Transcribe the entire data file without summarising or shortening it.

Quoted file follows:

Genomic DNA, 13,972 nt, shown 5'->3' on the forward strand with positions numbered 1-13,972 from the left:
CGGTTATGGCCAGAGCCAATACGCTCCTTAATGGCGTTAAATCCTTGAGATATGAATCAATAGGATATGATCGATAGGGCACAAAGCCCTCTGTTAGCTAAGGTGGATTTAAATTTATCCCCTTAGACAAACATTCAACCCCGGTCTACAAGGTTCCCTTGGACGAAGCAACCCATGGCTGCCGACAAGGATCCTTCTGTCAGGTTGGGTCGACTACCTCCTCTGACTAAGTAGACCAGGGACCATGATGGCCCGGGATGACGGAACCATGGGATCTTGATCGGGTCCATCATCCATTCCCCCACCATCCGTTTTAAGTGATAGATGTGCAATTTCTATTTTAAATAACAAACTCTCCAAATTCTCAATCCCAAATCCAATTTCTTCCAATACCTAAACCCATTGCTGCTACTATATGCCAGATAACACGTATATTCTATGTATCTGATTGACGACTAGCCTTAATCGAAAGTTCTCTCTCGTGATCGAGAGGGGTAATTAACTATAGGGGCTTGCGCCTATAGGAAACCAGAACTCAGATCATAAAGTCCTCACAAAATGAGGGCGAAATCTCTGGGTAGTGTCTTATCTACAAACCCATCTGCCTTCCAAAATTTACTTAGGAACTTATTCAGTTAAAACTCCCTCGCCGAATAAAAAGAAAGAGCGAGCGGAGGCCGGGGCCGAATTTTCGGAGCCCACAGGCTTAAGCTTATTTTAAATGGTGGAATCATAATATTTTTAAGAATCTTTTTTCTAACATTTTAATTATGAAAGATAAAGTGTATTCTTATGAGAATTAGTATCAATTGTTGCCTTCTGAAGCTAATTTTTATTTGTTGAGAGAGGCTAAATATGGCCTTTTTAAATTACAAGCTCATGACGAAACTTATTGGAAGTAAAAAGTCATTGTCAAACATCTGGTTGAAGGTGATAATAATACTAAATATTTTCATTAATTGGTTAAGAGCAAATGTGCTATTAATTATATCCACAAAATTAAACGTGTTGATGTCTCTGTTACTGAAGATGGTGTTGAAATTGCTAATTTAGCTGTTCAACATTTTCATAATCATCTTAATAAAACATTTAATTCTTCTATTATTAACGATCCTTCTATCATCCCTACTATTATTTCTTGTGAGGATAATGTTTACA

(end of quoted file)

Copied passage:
Genomic DNA, 13,972 nt, shown 5'->3' on the forward strand with positions numbered 1-13,972 from the left:
CGGTTATGGCCAGAGCCAATACGCTCCTTAATGGCGTTAAATCCTTGAGATATGAATCAATAGGATATGATCGATAGGGCACAAAGCCCTCTGTTAGCTAAGGTGGATTTAAATTTATCCCCTTAGACAAACATTCAACCCCGGTCTACAAGGTTCCCTTGGACGAAGCAACCCATGGCTGCCGACAAGGATCCTTCTGTCAGGTTGGGTCGACTACCTCCTCTGACTAAGTAGACCAGGGACCATGATGGCCCGGGATGACGGAACCATGGGATCTTGATCGGGTCCATCATCCATTCCCCCACCATCCGTTTTAAGTGATAGATGTGCAATTTCTATTTTAAATAACAAACTCTCCAAATTCTCAATCCCAAATCCAATTTCTTCCAATACCTAAACCCATTGCTGCTACTATATGCCAGATAACACGTATATTCTATGTATCTGATTGACGACTAGCCTTAATCGAAAGTTCTCTCTCGTGATCGAGAGGGGTAATTAACTATAGGGGCTTGCGCCTATAGGAAACCAGAACTCAGATCATAAAGTCCTCACAAAATGAGGGCGAAATCTCTGGGTAGTGTCTTATCTACAAACCCATCTGCCTTCCAAAATTTACTTAGGAACTTATTCAGTTAAAACTCCCTCGCCGAATAAAAAGAAAGAGCGAGCGGAGGCCGGGGCCGAATTTTCGGAGCCCACAGGCTTAAGCTTATTTTAAATGGTGGAATCATAATATTTTTAAGAATCTTTTTTCTAACATTTTAATTATGAAAGATAAAGTGTATTCTTATGAGAATTAGTATCAATTGTTGCCTTCTGAAGCTAATTTTTATTTGTTGAGAGAGGCTAAATATGGCCTTTTTAAATTACAAGCTCATGACGAAACTTATTGGAAGTAAAAAGTCATTGTCAAACATCTGGTTGAAGGTGATAATAATACTAAATATTTTCATTAATTGGTTAAGAGCAAATGTGCTATTAATTATATCCACAAAATTAAACGTGTTGATGTCTCTGTTACTGAAGATGGTGTTGAAATTGCTAATTTAGCTGTTCAACATTTTCATAATCATCTTAATAAAACATTTAATTCTTCTATTATTAACGATCCTTCTATCATCCCTACTATTATTTCTTGTGAGGATAATGTTTACA